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will lose all of its kinetic energy and deposit in a shell on an atom COMPTON EFFECT
classical scattering COHERENT SCATTERING
general graying of the radiograph which reduces contrast FOG
Incident x-ray photon interacts with target atom COHERENT SCATTERING
Occurs with x-rays of moderate energy COMPTON EFFECT
Occurs with photons less than 10 keV COHERENT SCATTERING
Coherent scattering contributes to Fog
No ionization occurs COHERENT SCATTERING
Thompson scattering COHERENT SCATTERING
Also known as Compton scattering COMPTON EFFECT
occur most common Compton and Photoelectric effects
This is an absorptive phenomena PHOTOELECTRIC EFFECT
Electron that is removed from the atom is termed a photoelectron
X-ray photon is not scattered but is absorbed PHOTOELECTRIC EFFECT
X-ray photons undergo an ionizing interaction with inner shell electrons PHOTOELECTRIC EFFECT
They are more tightly bound PHOTOELECTRIC EFFECT
an absorption phenomenon PHOTOELECTRIC EFFECT
The photoelectron escapes with kinetic energy equal to the difference between the energy of the incident x-ray photon and the binding energy of the electron PHOTOELECTRIC EFFECT
atom is excited and releases the excess energy as a scattered x-ray COHERENT SCATTERING
Xray photon of the same energy but in a different directionà scatter photon
Causes the target atom to get excited and go to a higher state COHERENT SCATTERING
approximately 5% of photons undergo coherent scattering At 70 kVp
Incident x-ray and scattered x-ray have the same wavelength and the same energy COHERENT SCATTERING
Incident x-ray photon interacts with an outer shell electron of the target atom and ejects the electron ionization
Scattered photon can be scattered in any direction including 180 degrees backwards backscatter radiation
Usually scattered x-ray photon retains most of the energy of the incident x-ray COMPTON EFFECT
looses the outer shell electron COMPTON EFFECT
Backscatter radiation can come from the patient, the cassette, or the tray
causes radiographs to look duller and flatter Compton effect
electron has some kinetic energy after it is ejected COMPTON EFFECT
hazardous to x-ray technicians and doctors backscatter
the material in which x-ray photons or light photons emitted from the screens form the radiographic image Emulsion
homogenous mixture of gelatin and silver halide crystals Emulsion
foundation of the film FILM BASE
Provides rigid structure but is flexible and fracture resistant FILM BASE
Film base is made of polyester
added to the base to tint the film Blue dye
reduces eyestrain Tinting
Original base glass plates
In the mid 1920’s a safety base film began to be used cellulose triacetate
The photon is directly absorbed by the nucleus PHOTODISINTEGRATION
The nucleus is excited and instantaneously releases a nucleon or other nuclear fragment PHOTODISINTEGRATION
The electron produced falls into a vacant shello PHOTODISINTEGRATION
the quantity of matter per unit volume MASS DENSITY
When the mass density is doubled x-ray interaction is doubled
The radiographic image results from approximately 1% of the x-rays
x-ray incident on the patient that reach the film Less than 5%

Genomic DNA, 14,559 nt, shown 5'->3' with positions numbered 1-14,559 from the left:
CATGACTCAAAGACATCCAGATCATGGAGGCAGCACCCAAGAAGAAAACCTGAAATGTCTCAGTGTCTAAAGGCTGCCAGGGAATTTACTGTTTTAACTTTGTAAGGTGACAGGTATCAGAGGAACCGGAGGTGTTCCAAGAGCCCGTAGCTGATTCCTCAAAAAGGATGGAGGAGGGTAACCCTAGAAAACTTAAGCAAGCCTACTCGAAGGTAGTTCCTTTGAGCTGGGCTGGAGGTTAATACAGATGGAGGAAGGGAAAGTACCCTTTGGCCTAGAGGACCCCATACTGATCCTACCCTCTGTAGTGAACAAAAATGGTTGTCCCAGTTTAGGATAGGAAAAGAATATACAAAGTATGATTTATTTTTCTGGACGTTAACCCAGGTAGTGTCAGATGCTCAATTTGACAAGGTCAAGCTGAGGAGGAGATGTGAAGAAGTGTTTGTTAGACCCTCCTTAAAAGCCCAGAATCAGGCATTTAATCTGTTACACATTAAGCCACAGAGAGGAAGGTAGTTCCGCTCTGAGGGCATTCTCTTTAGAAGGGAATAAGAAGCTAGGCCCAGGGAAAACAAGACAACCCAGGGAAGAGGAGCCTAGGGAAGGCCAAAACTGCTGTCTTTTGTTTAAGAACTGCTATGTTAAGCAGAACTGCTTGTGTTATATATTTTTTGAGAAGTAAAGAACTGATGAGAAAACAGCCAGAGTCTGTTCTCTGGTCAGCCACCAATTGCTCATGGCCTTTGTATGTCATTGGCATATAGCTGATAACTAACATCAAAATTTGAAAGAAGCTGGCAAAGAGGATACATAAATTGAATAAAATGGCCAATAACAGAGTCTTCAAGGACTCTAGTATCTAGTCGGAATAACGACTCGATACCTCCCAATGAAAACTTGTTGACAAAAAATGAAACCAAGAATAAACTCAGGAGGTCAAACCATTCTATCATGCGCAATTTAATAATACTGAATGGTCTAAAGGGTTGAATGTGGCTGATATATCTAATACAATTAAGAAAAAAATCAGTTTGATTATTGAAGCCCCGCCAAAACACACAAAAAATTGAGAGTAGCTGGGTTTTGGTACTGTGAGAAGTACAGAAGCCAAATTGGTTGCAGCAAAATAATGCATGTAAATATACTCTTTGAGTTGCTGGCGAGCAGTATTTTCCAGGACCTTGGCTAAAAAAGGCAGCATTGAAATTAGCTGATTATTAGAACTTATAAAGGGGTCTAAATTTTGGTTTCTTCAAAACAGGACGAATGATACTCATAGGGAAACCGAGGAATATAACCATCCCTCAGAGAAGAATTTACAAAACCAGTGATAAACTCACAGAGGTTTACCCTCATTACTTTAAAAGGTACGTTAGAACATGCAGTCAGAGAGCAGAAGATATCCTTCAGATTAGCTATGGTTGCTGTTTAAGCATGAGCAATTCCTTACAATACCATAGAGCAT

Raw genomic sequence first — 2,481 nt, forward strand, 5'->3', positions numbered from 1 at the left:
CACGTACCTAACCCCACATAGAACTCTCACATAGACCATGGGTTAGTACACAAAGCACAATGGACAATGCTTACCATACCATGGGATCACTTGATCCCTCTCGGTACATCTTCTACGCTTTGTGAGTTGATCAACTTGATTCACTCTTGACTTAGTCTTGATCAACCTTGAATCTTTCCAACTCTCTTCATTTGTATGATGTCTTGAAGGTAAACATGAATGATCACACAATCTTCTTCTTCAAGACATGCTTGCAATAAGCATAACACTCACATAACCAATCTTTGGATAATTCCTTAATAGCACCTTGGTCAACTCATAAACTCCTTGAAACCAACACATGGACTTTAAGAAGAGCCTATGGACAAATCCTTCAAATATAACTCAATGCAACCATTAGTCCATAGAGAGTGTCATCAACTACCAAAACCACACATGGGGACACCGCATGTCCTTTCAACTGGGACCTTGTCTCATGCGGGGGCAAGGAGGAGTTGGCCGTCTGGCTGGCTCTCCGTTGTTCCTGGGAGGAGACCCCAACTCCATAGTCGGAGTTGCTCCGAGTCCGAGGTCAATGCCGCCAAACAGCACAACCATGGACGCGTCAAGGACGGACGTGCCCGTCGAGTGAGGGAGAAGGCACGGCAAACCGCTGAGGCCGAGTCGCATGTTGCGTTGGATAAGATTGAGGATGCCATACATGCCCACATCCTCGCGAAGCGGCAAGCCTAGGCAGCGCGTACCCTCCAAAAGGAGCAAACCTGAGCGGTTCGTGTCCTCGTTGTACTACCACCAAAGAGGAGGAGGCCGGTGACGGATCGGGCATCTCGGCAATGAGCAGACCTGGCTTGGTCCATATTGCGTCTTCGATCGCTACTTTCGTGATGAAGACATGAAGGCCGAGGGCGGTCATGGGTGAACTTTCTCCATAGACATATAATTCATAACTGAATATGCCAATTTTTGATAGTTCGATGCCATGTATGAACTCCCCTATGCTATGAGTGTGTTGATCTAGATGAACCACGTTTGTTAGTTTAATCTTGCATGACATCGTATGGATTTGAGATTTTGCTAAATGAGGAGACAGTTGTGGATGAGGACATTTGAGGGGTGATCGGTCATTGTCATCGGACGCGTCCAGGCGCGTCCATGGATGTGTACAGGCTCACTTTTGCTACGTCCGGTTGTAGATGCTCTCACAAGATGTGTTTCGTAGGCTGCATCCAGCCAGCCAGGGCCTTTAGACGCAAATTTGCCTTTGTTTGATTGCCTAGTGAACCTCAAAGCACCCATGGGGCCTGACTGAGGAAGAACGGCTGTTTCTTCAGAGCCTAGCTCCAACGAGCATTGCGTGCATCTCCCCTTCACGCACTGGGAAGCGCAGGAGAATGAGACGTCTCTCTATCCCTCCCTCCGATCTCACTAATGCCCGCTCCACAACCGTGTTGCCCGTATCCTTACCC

The positron combines with another electron and energy is produced annihilation radiation
X-ray photon goes close to the nuclear field of the an atom and disappears PAIR PRODUCTION
Occurs with high energy x-ray photons – not diagnostic x-rays PAIR PRODUCTION
Photon reduction is done exponentially ATTENUATION
The reduction of the number of electrons in a beam ATTENUATION
The half value layer for soft tissue is 5 cm
x-rays that remain after the useful beam exits the patient Remnant beam
Image forming x-rays interact with image receptor
The thickness of radiographic film is between 150-300 micrometers
Usually the emulsion is on both sides of the base double emulsion
Two basic parts of film film base and emulsion
protective covering made of gelatin supercoat
binds the emulsion to the base adhesive
chemical contaminant added to the crystal silver-gold sulfide
silver-gold sulfide is called sensitivity speck
determined by the process of how the silver halide crystals are formed Film speed, contrast(gray scale), and resolution(clearness)
During the exposure, photoelectrons and silver ions are attracted to the sensitivity center and these form silver metal (the latent image)
The blackness on the Xray film is due to Silver metal
image after the exposure latent image
image during chemical processing manifest image
Only two interactions are important to radiology Compton effect and the photoelectric effect
X-rays that undergo the photoelectric effect produce diagnostic information
X-rays that do not reach the film give an opaque area
In an optimally exposed film ________ are collected at the sensitivity center 4-10 silver atoms
During processing, more silver atoms collect at the latent image center to form the radiographic image (manifest image)
The collection of silver atoms is a black grain
the functional part of the Xray emulsion Silver halide crystals
the support medium for the silver halide crystals gelatin
x-rays emerging from the tube that will be incident on the patient Useful beam
Remnant beam consists of x-rays and scattered x-rays
produced after a photoelectric interaction characteristic xray
Ejection of a k shell electron from an incident x-ray causes an electron from an outer shell (usually the l shell) to drop in and fill the closer shell PHOTOELECTRIC EFFECT
Interactions with low atomic number atoms (low binding energy) results in the photoelectron having large amount of kinetic energy
As x-ray photon energy increases the photoelectric effect decreases
As atomic number increases the photoelectric effect increases
can only occur if the incident photon has enough energy to cause ionization photoelectric effect
Created by: hakrrins